In this article I will be reviewing JPEGmini, a desktop application that can make your JPEG files smaller (in file size, not resolution). They have a free trial, a pro version (that’s what I have), and a server option, although I have not yet tried that. It’s possible my website is too small for something that intense, although it might be something I will look into!
JPEGmini is an app for both PC and Mac that allows you to greatly reduce the file-size of your images. But this is no ordinary form of compression. This app has the ability to reduce the size of files without any visible loss in quality! I’ve been using this for a long time now and can say that I am very, very pleased with how it operates and would recommend this to ANY photographer or marketer who posts their images online or needs to save space when sending files over email.
Why I like this item
As a photographer, I share a LOT of photos online. And photos—even JPEG files—can really pile up the megabytes if you have a lot of them. A quick drop of my images into this app and voila! They are MUCH smaller and take less bandwidth to upload and download. I also create marketing material for my online store and newsletter, and this helps those emails and pages load faster and not be bogged-down with having long loading times, especially on product pages when I definitely want to keep the attention of a potential customer!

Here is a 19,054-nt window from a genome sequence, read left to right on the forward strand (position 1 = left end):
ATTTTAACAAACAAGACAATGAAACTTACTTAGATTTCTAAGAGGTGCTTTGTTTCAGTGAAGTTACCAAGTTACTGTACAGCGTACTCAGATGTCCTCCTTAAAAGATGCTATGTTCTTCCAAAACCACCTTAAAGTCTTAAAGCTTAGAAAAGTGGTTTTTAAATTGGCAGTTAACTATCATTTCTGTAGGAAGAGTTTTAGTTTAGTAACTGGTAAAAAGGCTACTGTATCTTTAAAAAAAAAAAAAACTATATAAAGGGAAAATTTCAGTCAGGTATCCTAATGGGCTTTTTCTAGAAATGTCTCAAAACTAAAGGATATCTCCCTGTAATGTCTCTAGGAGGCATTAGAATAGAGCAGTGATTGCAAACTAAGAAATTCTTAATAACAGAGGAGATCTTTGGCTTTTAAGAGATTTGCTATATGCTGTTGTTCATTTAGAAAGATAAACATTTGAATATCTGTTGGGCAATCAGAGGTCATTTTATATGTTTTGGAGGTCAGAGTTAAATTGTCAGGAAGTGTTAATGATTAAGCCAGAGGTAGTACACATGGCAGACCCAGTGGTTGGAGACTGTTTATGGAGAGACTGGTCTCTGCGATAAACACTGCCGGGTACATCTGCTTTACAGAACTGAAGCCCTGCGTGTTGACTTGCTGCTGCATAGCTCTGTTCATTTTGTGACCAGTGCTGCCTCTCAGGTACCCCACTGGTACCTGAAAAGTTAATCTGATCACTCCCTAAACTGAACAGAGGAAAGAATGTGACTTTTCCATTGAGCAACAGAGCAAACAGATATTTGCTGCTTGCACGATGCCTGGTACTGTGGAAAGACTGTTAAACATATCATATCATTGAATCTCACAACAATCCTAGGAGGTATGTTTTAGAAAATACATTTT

I have never noticed any visible deterioration or compression after using this app, and even use it for the textures and overlays in my online store to GREATY reduce their file size. In fact, I ran an entire folder of full-resolution 300ppi images through the app to show you just how much space you can save. This app is seriously amazing.
189.83 MB saved
Before JPEGmini: 376.4 MB
After JPEGmini: 186.6 MB
I will say that one thing I have not yet tried is printing a JPEGmini file. If you intend to use this program for saving on file space when uploading for printing your digital files, you might want to do a few large test prints to make sure it’s not affecting the print quality, just as a precaution.
How it works
Using this app is simple. Once it’s downloaded, you drag and drop individual files, a group of files, or an entire folder over the window and it does its magic. There are also plugins for Photoshop and Lightroom to make it easier to automatically export the files with the file sizes already reduced, although I tend to prefer the drag-and-drop method for my images. You can either have the photos saved to a separate location to preserve the originals, or you can have it overwrite the originals without warning (which is my personal preference).
The best way to see how it works is to download it yourself. They offer a free trial over on their website so you can test it with your own images.
Here are a few examples of this app in use. Each of the images below are sized at 2000px-wide, a typical size I will resize an image for export online to share on my blog. It also handles full-resolution files as well.